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SBIR Phase II: Field Demonstration of a Novel Biotechnology for In-Situ Bioremediation of Methyl Tert-Butyl Ether (MTBE) in Groundwater

Award Information
Agency: National Science Foundation
Branch: N/A
Contract: 0450486
Agency Tracking Number: 0319959
Amount: $99,942.00
Phase: Phase I
Program: SBIR
Solicitation Topic Code: N/A
Solicitation Number: N/A
Solicitation Year: N/A
Award Year: 2003
Award Start Date (Proposal Award Date): N/A
Award End Date (Contract End Date): N/A
Small Business Information
12313 West 126th Street, Overland Park, KS, 66213
HUBZone Owned: N
Woman Owned: N
Socially and Economically Disadvantaged: N
Principal Investigator
 Fatemeh Shirazi
 (913) 696-9934
Business Contact
 Fatemeh Shirazi
Title: Dr
Phone: (913) 897-4447
Research Institution
This Small Business Innovation Research (SBIR) Phase II project aims to develop a novel process for in-situ bioremediation of methyl tert-butyl ether (MTBE) in groundwater. The Environmental Protection Agency (EPA) considers MTBE a potential human carcinogen. Currently, MTBE's Maximum Contaminant Level (MCL) in drinking water has been set for 18 parts per billion. It is estimated that the cost of cleaning up MTBE contamination nationwide is $29 billion and growing. Bioremediation holds a great promise for destruction of MTBE in groundwater. The key problems with currently used bioremediation methods for MTBE are (1) the inability to establish high densities of MTBE- degrading bacterial, (2) the inability to maintain contact between the degrading bacteria and MTBE, and (3) the upsets and losses of key bacteria. Prior Phase I work has successfully demonstrated the effectiveness of a new technical approach called Biological Permeable Barrier (BPB) that uses encapsulated MTBE-degrading bacteria for removal of MTBE in water. The primary objective for the Phase II project is to assess the long-term performance of a BPB field pilot unit to remove MTBE at Port Hueneme Navy site, and to assess the cost and performance of the BPB / MicroBeads system for longer periods of time under field conditions. The novelties of this technical approach are four folds : (1) the proposed system will deliver high cell density of MTBE-degrading bacteria right to the zone of contamination; (2) the proposed system will create the perfect environment for bacteria with a high degree of degradation and stability; (3) the proposed system will protect the bacteria against environmental stresses; and, (4) the proposed system will prevent wash out of key bacteria. It is anticipated that the proposed BPB pilot scale unit at Port Hueneme will effectively degrade MTBE and other contaminants in groundwater to non-detectable levels. The immediate commercial application of this project will be on the bioremediation of MTBE in groundwater. However, the proposed technology holds promise for effective, controlled and cost efficient cleanup of groundwater at sites contaminated with other toxic and polluting chemicals as well. Other potential applications include the treatment of industrial wastewater and drinking water.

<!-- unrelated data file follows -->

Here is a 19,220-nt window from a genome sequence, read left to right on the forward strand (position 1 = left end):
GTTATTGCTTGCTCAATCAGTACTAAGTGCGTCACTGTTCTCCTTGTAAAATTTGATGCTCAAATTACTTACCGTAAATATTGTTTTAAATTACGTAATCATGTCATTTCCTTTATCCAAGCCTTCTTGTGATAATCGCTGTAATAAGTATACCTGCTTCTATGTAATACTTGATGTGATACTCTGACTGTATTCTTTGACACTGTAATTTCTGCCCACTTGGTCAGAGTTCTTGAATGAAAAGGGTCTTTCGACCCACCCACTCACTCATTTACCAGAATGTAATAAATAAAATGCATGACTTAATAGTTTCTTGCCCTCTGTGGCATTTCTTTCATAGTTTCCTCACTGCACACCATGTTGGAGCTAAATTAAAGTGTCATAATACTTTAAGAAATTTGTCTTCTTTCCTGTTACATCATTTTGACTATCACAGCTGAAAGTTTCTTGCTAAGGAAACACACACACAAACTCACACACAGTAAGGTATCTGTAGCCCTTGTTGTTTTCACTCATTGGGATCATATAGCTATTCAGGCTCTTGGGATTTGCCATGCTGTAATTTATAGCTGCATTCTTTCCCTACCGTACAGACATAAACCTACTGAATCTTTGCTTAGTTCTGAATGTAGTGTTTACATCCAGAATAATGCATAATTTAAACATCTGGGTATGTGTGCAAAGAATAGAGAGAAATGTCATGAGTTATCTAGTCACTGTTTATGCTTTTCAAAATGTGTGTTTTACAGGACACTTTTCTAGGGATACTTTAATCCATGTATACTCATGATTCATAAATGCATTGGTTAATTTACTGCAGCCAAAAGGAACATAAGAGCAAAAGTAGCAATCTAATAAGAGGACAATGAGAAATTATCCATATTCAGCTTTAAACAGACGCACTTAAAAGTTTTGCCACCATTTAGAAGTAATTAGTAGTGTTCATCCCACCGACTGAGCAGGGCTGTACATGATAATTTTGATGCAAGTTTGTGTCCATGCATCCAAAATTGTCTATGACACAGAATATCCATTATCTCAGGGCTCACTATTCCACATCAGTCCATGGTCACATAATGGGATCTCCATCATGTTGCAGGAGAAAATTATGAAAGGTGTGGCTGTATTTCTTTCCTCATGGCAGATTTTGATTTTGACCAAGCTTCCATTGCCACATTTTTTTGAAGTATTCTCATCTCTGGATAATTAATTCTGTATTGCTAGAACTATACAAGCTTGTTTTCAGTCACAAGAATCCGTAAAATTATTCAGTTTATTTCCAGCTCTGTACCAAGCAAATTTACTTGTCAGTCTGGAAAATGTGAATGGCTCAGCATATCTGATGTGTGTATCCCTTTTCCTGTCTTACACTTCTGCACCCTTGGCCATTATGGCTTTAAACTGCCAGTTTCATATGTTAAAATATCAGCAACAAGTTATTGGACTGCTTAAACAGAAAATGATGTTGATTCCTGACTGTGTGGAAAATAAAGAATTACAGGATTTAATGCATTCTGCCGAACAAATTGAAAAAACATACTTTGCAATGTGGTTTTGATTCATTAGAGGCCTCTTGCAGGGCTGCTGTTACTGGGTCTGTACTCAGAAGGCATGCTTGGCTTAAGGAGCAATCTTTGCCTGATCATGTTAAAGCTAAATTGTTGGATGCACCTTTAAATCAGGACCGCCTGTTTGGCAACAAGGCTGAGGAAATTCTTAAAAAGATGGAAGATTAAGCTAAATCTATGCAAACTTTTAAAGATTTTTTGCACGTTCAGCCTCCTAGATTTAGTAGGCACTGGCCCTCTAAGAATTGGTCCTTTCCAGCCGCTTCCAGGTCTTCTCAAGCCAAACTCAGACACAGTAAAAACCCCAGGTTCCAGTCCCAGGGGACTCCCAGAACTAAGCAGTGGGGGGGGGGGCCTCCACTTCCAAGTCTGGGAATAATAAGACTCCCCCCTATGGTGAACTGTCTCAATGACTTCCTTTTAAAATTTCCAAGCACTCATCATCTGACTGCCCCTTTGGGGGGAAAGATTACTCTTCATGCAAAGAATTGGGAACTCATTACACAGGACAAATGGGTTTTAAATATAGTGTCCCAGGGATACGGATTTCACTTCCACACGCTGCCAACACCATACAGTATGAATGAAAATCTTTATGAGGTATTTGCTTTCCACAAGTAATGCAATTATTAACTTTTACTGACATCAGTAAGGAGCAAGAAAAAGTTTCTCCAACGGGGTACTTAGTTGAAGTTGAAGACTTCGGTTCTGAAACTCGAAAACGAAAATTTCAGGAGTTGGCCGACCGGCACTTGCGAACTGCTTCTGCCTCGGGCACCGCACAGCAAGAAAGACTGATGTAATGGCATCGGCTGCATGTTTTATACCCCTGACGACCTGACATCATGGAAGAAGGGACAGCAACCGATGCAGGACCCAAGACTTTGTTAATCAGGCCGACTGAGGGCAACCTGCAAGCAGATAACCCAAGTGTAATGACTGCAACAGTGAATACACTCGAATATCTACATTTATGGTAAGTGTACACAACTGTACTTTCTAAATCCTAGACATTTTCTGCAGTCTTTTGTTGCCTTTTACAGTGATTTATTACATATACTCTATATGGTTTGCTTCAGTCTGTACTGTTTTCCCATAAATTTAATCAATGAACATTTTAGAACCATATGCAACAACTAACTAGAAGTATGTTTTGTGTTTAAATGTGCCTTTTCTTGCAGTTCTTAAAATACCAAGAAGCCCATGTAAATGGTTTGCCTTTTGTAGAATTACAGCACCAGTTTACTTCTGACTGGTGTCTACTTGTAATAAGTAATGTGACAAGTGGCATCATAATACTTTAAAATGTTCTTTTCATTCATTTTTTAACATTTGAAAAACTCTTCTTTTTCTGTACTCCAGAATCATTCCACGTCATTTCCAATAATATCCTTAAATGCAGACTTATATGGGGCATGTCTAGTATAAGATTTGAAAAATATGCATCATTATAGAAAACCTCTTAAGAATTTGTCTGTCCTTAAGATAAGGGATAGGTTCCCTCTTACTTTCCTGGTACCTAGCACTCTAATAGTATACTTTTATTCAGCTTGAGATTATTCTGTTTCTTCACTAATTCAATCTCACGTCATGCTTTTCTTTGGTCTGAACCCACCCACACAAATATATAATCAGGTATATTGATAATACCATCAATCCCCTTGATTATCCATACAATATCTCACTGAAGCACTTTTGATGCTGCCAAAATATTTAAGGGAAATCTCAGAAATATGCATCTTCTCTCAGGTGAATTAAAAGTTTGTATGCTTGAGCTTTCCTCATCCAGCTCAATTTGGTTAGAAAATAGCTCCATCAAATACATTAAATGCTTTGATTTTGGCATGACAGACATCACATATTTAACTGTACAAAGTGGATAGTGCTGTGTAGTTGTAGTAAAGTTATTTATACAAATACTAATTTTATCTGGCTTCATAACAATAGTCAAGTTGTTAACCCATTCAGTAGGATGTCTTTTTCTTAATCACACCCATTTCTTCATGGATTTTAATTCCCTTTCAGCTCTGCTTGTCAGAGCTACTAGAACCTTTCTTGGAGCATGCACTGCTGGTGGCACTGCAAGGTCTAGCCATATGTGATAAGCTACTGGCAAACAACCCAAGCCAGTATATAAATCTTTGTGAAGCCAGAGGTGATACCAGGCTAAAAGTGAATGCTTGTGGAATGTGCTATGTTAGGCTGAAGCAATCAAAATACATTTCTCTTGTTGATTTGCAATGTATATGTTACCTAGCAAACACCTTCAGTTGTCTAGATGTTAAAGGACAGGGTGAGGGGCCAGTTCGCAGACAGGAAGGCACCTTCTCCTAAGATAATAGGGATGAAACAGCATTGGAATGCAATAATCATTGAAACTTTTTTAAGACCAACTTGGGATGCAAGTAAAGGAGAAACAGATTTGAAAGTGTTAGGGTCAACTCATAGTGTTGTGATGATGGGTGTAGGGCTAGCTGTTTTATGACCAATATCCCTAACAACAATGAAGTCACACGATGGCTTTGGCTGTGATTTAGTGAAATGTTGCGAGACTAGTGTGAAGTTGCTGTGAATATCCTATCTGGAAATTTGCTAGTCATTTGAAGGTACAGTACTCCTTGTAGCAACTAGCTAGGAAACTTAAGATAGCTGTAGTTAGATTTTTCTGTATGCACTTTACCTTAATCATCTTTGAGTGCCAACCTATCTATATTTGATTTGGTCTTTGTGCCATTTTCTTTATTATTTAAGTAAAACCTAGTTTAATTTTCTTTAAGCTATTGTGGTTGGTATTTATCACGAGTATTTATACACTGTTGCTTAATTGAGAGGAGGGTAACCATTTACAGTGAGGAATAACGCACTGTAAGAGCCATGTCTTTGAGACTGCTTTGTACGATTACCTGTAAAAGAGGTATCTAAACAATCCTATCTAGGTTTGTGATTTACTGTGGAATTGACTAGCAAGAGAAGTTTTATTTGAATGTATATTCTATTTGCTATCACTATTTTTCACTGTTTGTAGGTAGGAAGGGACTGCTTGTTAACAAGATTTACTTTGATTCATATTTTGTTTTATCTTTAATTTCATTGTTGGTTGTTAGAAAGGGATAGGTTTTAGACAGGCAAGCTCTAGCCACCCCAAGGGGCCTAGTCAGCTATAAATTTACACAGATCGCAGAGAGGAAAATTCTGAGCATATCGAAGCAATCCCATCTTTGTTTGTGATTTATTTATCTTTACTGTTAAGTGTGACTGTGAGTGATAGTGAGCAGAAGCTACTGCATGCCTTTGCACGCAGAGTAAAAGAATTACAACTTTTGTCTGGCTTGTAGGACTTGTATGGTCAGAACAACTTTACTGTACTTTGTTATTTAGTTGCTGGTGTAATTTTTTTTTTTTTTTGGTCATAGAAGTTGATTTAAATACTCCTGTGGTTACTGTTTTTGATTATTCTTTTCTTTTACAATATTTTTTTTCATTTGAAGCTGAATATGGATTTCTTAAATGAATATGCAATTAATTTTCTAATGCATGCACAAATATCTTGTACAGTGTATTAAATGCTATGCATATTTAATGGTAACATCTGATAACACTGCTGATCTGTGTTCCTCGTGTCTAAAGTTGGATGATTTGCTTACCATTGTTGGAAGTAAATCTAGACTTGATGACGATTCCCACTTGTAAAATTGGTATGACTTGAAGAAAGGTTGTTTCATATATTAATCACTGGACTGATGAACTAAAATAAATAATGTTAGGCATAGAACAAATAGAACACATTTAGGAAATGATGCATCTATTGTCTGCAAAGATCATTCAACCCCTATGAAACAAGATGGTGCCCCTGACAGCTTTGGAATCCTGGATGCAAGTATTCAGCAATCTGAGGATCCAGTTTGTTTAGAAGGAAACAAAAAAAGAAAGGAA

* Information listed above is at the time of submission. *

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